“It’s literally just ‘Moneyball’ for cattle,” Lowe says. 

All this has helped Kentucky overall punch above its weight class when it comes to cattle and could help farmers eke out a profit during the coronavirus crisis. 

Direct-to-consumer steak

As the pandemic weighs on the cattle industry, Lowe is also focusing more of his attention on growing a new line of business: direct-to-consumer sales. They still represent a tiny part of his overall business, but could help make up for any lost bull sales.

As the sun broke through what had been an overcast April sky, the young cattle farmer looked at his herd. 

“So one or two of these will end up in a freezer at some point,” Lowe says. “I don’t know which one, though.” 

Like most Kentuckians, Lowe doesn’t usually hold onto his cattle long enough to see them fattened for slaughter. The western states to which Kentucky typically ships its cattle specialize in that, with feedlots able to serve thousands of cattle at once.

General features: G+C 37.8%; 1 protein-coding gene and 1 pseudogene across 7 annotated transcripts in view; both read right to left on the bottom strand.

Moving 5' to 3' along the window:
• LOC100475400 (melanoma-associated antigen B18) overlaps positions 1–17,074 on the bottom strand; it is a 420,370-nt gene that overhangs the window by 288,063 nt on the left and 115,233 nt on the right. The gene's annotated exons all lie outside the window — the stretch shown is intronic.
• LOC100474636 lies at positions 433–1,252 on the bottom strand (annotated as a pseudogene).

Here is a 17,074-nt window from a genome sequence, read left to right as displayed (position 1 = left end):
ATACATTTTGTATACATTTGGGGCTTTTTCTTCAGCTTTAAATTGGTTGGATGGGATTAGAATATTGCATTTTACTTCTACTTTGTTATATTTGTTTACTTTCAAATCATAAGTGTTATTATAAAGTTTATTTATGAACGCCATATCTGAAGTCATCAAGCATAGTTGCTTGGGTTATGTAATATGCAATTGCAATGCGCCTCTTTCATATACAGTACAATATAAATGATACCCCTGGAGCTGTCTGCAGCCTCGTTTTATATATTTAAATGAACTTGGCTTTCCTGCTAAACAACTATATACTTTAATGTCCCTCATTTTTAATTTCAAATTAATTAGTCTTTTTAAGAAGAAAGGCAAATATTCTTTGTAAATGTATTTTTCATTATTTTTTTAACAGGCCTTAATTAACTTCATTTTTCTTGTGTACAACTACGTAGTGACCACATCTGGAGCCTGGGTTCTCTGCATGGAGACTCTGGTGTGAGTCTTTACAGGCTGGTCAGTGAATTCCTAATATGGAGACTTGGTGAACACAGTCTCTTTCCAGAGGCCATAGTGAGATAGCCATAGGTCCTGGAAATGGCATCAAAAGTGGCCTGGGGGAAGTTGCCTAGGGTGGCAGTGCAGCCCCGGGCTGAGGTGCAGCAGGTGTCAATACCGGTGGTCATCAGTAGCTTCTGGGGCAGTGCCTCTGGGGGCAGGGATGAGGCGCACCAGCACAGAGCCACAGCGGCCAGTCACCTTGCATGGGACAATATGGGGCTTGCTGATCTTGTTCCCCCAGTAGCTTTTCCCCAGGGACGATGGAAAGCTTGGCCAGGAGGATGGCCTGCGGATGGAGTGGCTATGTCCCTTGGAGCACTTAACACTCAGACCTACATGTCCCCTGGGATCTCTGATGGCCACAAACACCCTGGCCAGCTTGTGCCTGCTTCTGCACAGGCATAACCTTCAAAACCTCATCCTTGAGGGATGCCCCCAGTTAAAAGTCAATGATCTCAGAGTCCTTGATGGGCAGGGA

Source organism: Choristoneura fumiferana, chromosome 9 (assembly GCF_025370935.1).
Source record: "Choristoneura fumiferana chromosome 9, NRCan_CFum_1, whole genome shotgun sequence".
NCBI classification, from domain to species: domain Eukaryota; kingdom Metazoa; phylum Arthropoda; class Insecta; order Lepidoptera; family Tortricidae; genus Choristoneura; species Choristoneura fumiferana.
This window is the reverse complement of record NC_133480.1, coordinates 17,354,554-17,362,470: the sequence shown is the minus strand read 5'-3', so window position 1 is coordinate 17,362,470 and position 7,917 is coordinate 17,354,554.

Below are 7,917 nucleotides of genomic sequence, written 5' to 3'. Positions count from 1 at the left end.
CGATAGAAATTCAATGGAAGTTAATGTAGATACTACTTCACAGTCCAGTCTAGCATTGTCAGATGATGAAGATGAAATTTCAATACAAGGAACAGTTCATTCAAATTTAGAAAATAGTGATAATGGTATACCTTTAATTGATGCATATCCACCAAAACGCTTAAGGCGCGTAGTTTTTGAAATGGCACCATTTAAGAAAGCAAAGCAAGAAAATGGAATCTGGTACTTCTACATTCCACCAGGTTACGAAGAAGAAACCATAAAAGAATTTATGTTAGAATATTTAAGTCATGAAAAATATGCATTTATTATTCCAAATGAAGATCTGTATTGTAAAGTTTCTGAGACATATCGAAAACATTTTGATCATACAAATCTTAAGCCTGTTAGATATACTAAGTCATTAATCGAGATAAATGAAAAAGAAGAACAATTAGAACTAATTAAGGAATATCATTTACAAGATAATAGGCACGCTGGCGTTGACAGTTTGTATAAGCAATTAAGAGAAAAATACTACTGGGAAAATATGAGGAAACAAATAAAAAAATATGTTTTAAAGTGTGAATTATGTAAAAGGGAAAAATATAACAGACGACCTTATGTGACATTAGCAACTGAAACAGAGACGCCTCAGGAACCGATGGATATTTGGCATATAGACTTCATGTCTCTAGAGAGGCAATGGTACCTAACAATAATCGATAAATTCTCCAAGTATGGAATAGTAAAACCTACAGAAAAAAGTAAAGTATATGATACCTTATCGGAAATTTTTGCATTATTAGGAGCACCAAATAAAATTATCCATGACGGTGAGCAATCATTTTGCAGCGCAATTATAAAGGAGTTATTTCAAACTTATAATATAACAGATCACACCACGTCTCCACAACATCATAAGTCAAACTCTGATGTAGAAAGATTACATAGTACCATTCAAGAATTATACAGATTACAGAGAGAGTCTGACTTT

But last fall, Lowe decided he’d start his own seven-head feedlot for the handful of heifers each year that, for whatever reason, don’t breed with the bulls they’re matched with. Once fattened, Lowe brings them to a small slaughterhouse in Hopkinsville.

After dry-aging at the slaughterhouse, the beef is ready for Lowe and his wife, Cassie, to deliver in person, responding to orders from their Instagram account. Customers so far have been mostly based in nearby Bowling Green or Louisville.

They range from health-conscious mothers to “that guy who likes craft beer and bourbon that’s hard to find,” Lowe says.

“We move a lot in Germantown,” says Lowe, referring to the near-downtown Louisville neighborhood known for its hipsters. “Very busy in Germantown.” 

Lowe says he’s taking everything in stride, repeating the message he posted on his family’s website:

“The grass will grow. The cows will need bred. Calves will need sold. We will move on from this temporary moment in time by working together.”